That Trigger Has a Safety

Last time we talked about how to help a friend who was also a victim, (click here for blog entry) This time we’re talking about how to help yourself; specifically, one way to begin to “thrive” rather than continue to be a surviving victim.

One of the hardest things for anyone surviving trauma—of any kind—is to deal with memories that come flooding back in an instant as a result of a “trigger”. It’s no coincidence that we call these sensory memories triggers. Whether a sound, smell, noise, or scene, they instantly remind us how much the trauma hurt. It’s like a bullet straight to the heart. And if you’re like me, living in Chicago, you understand about gun violence. It’s normally unexpected, usually swift, and can be fatal. It needs to stop. What a wonderful world it would be with nobody pulling a trigger!

Well, to extend the metaphor, our memories of trauma can come on in the same unexpected, often fatal way. Why fatal if they are just memories? Because they keep us from living the best life we can, full of joy and peace. They shoot us first in the head, and then the heart. So what can be done? Actually quite a bit, but only you can do it. It’s part of your recovery. And it’s worth the effort because joy and peace are worth the effort.

From my knowledge of guns, the only way to stop a trigger from being pulled is to have the “safety” on. So what can be your safety? The best safety may be redirection. Redirection of old memories, through new associations.

Let’s say you’re walking past a pizza place and the smell is wafting out to the sidewalk. You immediately feel alarmed, remembering that the night you were attacked you had gone out for pizza (or brought one home, if you suffered domestic violence). Your “safety” could be something like instantly telling yourself, “I will not let this deprive me of the wonderful taste of pizza. I will enjoy it for its delicious blend of cheese and spices, and the way the cheese gets ‘gooey’ and sticks to my teeth. I love pizza, and I will let nothing take it out of my life.” Your heart may still be racing, but now it will be racing with determination, not fear, as you think this. At that point, you need to congratulate yourself for keeping the safety on, and remind yourself that you just added another layer of strength to your recovery. Each time will become easier. Finally pizza will have regained its proper place in your head, and in your appetite!

Now I’m not saying that this type of thing is easy. It takes practice; and more practice; and more practice. But it works.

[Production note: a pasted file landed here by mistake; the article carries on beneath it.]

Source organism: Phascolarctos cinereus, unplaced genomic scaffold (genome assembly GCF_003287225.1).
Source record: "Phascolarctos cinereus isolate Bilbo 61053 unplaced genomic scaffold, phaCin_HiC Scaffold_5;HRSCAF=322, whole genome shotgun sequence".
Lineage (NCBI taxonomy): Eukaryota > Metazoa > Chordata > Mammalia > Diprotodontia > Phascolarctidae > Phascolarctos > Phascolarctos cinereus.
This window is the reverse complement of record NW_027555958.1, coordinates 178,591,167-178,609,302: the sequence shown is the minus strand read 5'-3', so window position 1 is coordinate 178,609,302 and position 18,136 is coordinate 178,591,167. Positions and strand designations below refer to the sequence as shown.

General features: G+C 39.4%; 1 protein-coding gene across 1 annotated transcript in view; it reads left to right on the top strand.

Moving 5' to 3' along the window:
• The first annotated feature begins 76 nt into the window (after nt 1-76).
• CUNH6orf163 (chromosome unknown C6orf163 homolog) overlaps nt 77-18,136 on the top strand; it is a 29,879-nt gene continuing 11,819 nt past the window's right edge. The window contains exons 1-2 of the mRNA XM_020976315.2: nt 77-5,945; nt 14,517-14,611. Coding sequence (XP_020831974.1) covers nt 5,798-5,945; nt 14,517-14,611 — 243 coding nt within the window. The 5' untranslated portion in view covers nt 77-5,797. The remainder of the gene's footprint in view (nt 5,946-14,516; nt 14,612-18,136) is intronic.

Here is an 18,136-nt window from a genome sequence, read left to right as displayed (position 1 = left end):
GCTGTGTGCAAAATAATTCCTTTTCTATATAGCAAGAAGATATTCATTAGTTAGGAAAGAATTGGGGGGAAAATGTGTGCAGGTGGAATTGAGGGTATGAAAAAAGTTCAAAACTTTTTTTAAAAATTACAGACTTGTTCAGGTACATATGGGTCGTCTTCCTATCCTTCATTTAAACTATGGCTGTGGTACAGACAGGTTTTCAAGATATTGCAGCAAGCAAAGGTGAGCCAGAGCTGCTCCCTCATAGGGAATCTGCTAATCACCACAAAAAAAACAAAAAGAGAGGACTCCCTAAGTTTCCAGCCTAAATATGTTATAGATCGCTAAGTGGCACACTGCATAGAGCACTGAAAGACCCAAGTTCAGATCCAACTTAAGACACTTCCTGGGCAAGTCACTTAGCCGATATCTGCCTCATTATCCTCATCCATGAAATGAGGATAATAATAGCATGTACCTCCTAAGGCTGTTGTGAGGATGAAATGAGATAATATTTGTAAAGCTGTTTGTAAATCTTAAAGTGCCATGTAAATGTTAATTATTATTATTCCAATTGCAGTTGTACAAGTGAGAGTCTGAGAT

What if you had been attacked on the train on your way home from work? Chances are you must continue to work, and very few of us can afford town-car service. So you will have to decide what your safety will be. Preparation and mental strength will both be needed. The last time, you were caught off-guard. This time you won’t be.

You will sit in a populated car, not by yourself. You will carry a “weapon” (legal, of course) of some sort: a flashlight with two heavy batteries in it, a roll of quarters, a whistle, an alarm-like noise-maker. This will allow you to remind yourself that millions of people take the train unharmed. You are prepared, aware, and not afraid. Lie to yourself a bit about the ‘afraid’ part until it comes naturally! It’s called acting “as if.”

Try to enjoy the sound of the train’s clacking along because it is taking you home where you can relax at the end of your day. You will be alert as you walk from the station to your home. You will have your whistle around your wrist, and your flashlight at the ready. The train will eventually become only your transportation, not your nemesis.

These are just two examples of quick fixes for what is admittedly a large problem. But repetition is the key. Find a ‘safety’ for the things that act as triggers. Transform those triggers by redirecting them in your mind to thoughts that fill you with pleasure or peace, and confidence and pride in your progress. Keep the safety on.

Email me ( and let me know how you dealt with your post-trauma triggers. I’ll share the best suggestions. And if you are still unable to find a ‘safety’ when you need one, I would recommend seeing someone, whether it’s a counselor or a coach like myself. The important thing is to trust yourself to keep moving forward, however you can.

Till next time,



Coretta Dixon is a highly regarded businesswoman and sexual assault survivor. Her own traumatic experiences and exemplary work done through the healing process, along with her Master’s Degree and business experience in Change Management, equip her well to act as a coach to those who have done the work of healing and now wish to “thrive.” She can be reached at

Posted in Abuse, Blog, Coaching, Uncategorized.